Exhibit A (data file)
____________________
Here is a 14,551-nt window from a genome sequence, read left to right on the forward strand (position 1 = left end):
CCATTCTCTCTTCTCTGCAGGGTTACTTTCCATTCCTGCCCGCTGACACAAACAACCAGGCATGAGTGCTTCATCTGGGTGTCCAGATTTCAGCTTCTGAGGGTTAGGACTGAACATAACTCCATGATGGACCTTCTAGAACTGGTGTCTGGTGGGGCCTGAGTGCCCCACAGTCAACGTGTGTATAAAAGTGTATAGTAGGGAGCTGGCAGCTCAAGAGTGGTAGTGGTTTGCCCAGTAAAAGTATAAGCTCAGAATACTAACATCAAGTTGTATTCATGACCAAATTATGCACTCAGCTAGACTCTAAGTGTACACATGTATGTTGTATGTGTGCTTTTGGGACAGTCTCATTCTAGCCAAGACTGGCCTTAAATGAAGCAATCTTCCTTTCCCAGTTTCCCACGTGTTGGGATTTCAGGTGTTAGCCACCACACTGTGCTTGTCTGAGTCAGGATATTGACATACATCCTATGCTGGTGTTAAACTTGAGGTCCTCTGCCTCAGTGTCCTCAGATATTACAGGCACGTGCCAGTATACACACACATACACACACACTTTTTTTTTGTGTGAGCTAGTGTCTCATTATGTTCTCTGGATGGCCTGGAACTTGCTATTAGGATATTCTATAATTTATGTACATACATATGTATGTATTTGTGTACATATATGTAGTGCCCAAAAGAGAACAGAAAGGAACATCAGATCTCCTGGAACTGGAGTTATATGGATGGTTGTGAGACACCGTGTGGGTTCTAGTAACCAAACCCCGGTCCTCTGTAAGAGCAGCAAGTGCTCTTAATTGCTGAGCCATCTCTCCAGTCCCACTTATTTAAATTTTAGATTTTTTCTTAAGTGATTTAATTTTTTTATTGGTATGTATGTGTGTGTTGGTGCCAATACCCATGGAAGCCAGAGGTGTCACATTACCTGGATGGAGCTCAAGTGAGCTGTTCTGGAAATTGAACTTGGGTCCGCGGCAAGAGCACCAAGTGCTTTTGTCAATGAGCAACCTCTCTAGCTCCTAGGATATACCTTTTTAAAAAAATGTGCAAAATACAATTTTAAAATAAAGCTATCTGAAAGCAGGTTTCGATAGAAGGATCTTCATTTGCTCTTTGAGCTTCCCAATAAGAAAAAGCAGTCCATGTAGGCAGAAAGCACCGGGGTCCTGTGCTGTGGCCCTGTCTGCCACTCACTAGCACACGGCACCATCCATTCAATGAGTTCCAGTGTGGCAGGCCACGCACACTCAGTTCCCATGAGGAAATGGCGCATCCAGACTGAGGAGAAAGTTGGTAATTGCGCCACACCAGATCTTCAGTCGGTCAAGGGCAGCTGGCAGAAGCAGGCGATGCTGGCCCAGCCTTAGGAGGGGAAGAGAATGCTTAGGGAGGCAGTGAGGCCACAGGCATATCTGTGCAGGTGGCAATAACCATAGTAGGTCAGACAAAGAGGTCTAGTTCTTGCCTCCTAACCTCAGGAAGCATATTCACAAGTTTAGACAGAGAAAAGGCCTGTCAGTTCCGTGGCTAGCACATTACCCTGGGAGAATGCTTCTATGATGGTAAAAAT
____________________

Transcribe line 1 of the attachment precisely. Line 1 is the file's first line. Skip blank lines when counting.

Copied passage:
Here is a 14,551-nt window from a genome sequence, read left to right on the forward strand (position 1 = left end):